Author: Reporter Newspapers

Mayor, council members react to Dave Greenspan’s resignation

Following the resignation of District 1 Sandy Springs City Councilman David Greenspan, the city’s mayor and council members were asked by the Reporter for their reactions to the resignation. The following are the responses from the mayor and three of the council members: Mayor Eva Galambos: “Of course we will miss Dave, one of our original founding council members. But he needs to move on with his life, and follow his career opportunities. One of our lasting memories of Dave on City Council is that he read all the fine print in the long ordinances we were handed early on when there was such a rush to get some laws on the books. Dave was really diligent and questioning each clause. Dave made it his personal mission to obtain public access to sports facilities of the public schools, when the schools are not using these. With the help of city staff he persevered, and finally in August we signed the first agreement giving access to playing fields at the Sandy Springs Middle School.” District 2 Councilwoman Dianne Fries: “I will miss Council Member Greenspan. Our districts wrapped around each other so, that we really became close friends while working together on various projects and issues. I wish him all the best on his new endeavors and plan on keeping in touch.” District 3 Councilwoman Ashley Jenkins: “Dave was a...

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Resources for ‘bringing a community together’

Editor’s Notes John F. Schaffner I believe there are certain elements, when put in place, that can effectively work to turn a somewhat cold, government-oriented city into a healthy, vibrant, people-oriented community. Some of those elements seem to be fitting into place and working in Sandy Springs. A couple of things that took place over the Labor Day weekend that got me thinking some about this direction for Sandy Springs. First, but not in order of occurrence, my wife and I attended the last of this summer’s series of concerts at the Sandy Springs Society Entertainment Lawn at Heritage Green. That is quite a mouthful to say for such an intimate, but greatly improved venue for performances and other events. We managed to make three of the concerts this summer and thoroughly enjoyed each of them. And, I might add, that we were pleasantly surprised at the size of the audience that turned our for each—even the Labor Day Georgia Brass Band concert which we thought might not have the draw due to the holiday. It was watching people mingle with friends and even strangers—sitting at tables, on blankets on the grass or in lawn chairs—and enjoying good food, drink, companionship and, of course, good music, that brought my wife to lean over to me and comment: “This is such a perfect place and event for bringing a community...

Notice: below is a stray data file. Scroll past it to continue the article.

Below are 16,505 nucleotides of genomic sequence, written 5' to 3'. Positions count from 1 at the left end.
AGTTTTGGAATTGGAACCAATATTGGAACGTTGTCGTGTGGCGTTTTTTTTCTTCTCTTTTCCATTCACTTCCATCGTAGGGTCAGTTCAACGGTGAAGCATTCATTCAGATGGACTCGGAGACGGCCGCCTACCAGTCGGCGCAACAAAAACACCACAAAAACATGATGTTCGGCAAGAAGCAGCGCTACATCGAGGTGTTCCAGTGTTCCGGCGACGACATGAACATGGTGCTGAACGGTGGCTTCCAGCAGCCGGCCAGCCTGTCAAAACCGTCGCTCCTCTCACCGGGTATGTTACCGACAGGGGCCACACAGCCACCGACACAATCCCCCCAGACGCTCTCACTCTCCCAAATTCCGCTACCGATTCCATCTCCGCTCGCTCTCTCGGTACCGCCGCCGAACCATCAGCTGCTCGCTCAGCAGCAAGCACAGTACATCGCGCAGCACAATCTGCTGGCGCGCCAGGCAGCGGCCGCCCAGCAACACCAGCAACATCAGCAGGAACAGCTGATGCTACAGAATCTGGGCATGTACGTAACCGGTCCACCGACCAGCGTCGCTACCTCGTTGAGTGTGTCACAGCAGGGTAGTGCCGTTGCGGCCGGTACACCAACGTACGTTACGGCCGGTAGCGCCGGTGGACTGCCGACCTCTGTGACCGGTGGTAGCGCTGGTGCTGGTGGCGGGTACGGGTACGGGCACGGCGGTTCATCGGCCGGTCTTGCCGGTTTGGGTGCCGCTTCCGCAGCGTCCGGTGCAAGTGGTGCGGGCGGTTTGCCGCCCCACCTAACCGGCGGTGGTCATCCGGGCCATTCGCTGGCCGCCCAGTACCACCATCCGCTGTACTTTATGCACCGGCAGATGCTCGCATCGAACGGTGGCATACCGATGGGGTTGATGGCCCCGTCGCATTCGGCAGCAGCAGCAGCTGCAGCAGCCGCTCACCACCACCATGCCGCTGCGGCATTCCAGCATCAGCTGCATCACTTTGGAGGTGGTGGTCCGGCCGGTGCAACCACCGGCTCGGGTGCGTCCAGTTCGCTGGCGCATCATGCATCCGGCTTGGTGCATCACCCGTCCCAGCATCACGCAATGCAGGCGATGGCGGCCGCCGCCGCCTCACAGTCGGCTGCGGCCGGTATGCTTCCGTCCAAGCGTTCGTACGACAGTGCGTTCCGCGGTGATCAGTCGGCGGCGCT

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Historic site at center of Sandy Springs Festival

By Katie Fallon katiefallon@reporternewspapers.net Heritage Sandy Springs will continue a long-standing community tradition by hosting the 22nd annual Sandy Springs Festival Saturday and Sunday, Sept. 15 and 16. The two-day festival will be held from 9 a.m. to 6 p.m. on Saturday and from 11 a.m. to 5 p.m. on Sunday. One-day admission to the event is $5 for adults, $2 for children ages 6 to 18 and free for children age five and younger. Members of Heritage Sandy Springs are admitted free. The festival is held on the grounds of the Sandy Springs Historic Site, home to the Williams-Payne House, and its bordering streets, which include Sandy Springs Circle, Hilderbrand Drive, Blue Stone Road and Sandy Springs Place. Visitors of all ages will find something of interest at the festival, including the Artist’s Market, Business and Civic Expo, Children’s Park, Collector Car Show, Food Court, Heritage Crafters, a pet parade, Teen Territory, a silent auction and various opportunities for live entertainment. The inspiration for the festival, which will feature many local artists and entertainers, is to continue the grassroots efforts that saved the Sandy Springs Historic Site and the Williams-Payne House and started the quality of life journey the community has been on for decades prior to becoming a city in 2005. The historic site, which includes the original spring for which the community was named, was first...